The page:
Published: Wed, January 15, 2020
Sci-tech | By Patricia Wade

Australia fires: Smoke to make 'full circuit' around globe, Nasa says

Australia fires: Smoke to make 'full circuit' around globe, Nasa says

"Unprecedented conditions" of searing heat combined with dryness have led to an "unusually large" number of pyrocumulonimbus (pyrCbs) events - fire-induced thunderstorms, triggered by an uplift of ash, smoke and burning material - the space agency has said.

"The formation of pyrocumulus clouds requires fires to burn hot enough to create an updraft of superheated, fast-rising air", NASA wrote.

"Aerosols absorb and scatter incoming sunlight, which reduces visibility and increases the optical depth".

"The fossil fuel companies that profit from climate change should be contributing to meet the costs of climate-fuelled disasters, but now it's the Australian community who pays", Ms Bennett said.

Overall, the 57 papers reviewed clearly show human-induced warming has already led to a global increase in the frequency and severity of fire weather, increasing the risks of wildfire. This can help or prevent clouds from forming. So much so that the smoke produced by this fire is nearly unprecedented.

The smoke produced by the fires-of which around 100 are still burning-has caused air quality problems in several major Australian cities, including Sydney, Melbourne Canberra and Adelaide.

"The bushfire crisis has intensified concern about climate change for many Australians, a majority of whom think the country is experiencing the impacts of climate change right here and right now", institute deputy director Ebony Bennett said.

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How has the smoke travelled around the world?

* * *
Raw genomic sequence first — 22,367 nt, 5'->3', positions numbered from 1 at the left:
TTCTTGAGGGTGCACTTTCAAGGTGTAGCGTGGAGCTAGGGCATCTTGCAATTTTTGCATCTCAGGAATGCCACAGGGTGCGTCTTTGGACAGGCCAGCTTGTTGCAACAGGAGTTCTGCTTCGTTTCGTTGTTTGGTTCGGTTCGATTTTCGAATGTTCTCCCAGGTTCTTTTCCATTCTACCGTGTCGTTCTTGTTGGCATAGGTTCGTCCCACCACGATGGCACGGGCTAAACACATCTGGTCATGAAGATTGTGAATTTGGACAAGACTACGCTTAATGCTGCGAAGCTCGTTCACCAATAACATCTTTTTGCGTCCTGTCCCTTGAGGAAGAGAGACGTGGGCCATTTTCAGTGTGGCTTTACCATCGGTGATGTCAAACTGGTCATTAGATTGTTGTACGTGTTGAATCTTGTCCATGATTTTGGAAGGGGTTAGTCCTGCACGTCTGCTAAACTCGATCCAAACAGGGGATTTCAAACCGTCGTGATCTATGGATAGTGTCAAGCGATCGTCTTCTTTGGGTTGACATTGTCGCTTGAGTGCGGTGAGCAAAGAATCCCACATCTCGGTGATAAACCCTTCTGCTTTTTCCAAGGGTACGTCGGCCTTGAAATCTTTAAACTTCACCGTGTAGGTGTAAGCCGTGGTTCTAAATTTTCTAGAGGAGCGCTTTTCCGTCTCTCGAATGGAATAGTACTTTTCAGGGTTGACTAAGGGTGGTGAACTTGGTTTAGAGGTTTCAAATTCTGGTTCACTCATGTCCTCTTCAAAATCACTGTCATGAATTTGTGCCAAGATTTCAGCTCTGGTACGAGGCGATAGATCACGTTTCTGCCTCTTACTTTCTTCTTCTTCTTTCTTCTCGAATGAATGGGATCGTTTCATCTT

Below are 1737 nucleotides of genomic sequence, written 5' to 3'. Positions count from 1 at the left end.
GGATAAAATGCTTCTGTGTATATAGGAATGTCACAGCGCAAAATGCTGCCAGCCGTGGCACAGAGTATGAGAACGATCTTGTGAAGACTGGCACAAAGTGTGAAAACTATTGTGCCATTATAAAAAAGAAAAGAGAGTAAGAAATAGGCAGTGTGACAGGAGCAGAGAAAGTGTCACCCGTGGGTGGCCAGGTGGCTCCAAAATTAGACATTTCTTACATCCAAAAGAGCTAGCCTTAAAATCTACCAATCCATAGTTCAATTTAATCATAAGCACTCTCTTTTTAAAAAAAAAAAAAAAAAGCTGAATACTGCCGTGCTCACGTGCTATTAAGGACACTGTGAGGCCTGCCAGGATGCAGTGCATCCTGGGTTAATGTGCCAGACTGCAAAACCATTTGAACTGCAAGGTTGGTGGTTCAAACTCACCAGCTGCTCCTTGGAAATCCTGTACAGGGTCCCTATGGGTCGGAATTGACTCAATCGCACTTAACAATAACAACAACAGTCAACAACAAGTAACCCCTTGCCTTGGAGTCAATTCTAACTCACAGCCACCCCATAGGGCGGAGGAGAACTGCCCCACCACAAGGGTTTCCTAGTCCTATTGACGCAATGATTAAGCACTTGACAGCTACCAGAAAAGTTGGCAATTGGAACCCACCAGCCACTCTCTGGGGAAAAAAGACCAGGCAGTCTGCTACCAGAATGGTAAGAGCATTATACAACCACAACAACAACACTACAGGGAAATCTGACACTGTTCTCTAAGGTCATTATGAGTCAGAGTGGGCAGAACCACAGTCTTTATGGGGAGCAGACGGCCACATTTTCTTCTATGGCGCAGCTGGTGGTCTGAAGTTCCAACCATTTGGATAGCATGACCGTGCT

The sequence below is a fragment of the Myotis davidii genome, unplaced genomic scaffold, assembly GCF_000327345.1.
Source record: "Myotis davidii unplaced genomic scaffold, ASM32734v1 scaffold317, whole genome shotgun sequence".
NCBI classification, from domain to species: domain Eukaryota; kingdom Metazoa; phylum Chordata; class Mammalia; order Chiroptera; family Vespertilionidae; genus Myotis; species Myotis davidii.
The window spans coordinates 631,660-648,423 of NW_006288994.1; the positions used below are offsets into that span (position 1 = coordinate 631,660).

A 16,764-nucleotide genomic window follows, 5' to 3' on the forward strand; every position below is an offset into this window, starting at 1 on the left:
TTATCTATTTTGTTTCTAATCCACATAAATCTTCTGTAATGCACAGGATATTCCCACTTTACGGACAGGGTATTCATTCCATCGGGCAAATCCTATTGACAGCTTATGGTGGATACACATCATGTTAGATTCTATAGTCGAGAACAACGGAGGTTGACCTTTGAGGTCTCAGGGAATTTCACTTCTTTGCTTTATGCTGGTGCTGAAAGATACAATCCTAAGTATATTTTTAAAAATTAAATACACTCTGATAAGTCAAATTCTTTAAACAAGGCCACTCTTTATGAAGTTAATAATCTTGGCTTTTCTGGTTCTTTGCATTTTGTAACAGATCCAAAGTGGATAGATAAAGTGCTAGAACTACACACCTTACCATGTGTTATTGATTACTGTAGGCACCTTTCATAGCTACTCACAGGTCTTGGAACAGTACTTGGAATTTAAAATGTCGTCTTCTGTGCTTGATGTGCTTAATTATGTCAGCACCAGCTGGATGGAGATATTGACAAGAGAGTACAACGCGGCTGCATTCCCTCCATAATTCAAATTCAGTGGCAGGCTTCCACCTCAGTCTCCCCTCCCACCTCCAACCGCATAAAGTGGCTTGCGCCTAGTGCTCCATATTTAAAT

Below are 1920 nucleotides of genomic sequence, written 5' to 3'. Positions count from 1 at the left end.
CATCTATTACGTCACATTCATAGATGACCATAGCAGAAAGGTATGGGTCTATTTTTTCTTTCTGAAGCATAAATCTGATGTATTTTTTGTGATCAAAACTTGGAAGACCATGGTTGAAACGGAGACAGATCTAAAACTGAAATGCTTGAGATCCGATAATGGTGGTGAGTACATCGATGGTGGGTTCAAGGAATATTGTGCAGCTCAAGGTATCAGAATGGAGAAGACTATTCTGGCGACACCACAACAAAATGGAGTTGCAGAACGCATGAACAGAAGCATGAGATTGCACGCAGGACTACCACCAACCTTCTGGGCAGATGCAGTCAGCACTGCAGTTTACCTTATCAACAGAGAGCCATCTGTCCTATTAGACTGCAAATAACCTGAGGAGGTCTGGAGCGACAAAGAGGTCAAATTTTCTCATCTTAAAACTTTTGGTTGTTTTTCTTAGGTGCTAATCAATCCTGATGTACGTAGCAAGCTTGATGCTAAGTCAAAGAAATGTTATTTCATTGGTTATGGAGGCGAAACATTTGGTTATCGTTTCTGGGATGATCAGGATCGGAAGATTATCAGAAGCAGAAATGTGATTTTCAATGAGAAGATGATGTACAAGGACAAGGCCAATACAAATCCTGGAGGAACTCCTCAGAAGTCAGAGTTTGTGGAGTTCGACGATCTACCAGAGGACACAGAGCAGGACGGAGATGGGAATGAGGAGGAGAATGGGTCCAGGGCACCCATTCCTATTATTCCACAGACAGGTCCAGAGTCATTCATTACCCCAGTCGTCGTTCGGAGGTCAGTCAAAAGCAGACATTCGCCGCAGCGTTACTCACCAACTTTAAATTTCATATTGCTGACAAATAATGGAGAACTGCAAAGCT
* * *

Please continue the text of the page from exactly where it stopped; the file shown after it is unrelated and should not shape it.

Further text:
The global initiative utilizes five science instruments to collect climate and weather data critical for global monitoring.

NASA uses its satellite fleet to detect wildfires, sometimes detecting wildfires in remote areas before officials on the ground.

"Overall, our review finds that climate change increases the frequency and severity of fire weather globally and thus increases the risk of fire occurring".

The fire season that began in late July has been the worst in decades, claiming at least 28 lives, thousands of homes and endangering hundreds of thousands of animals. Photographs of a vehicle windscreen wiper stick and an umbrella were accompanied by the note: "We wanted to reintroduce you to a couple of items that you may not have used in some time". It comes after 2019 marked the hottest and driest year in Australian history.

Imagery captured by NASA satellites provides a "true-color" view of the smoke.

UV aerosol index information shows the impact of the Australian fires. It also has characteristics that are well-suited for identifying and tracking smoke from pyroCb events: the higher the smoke plume, the larger the aerosol index value.

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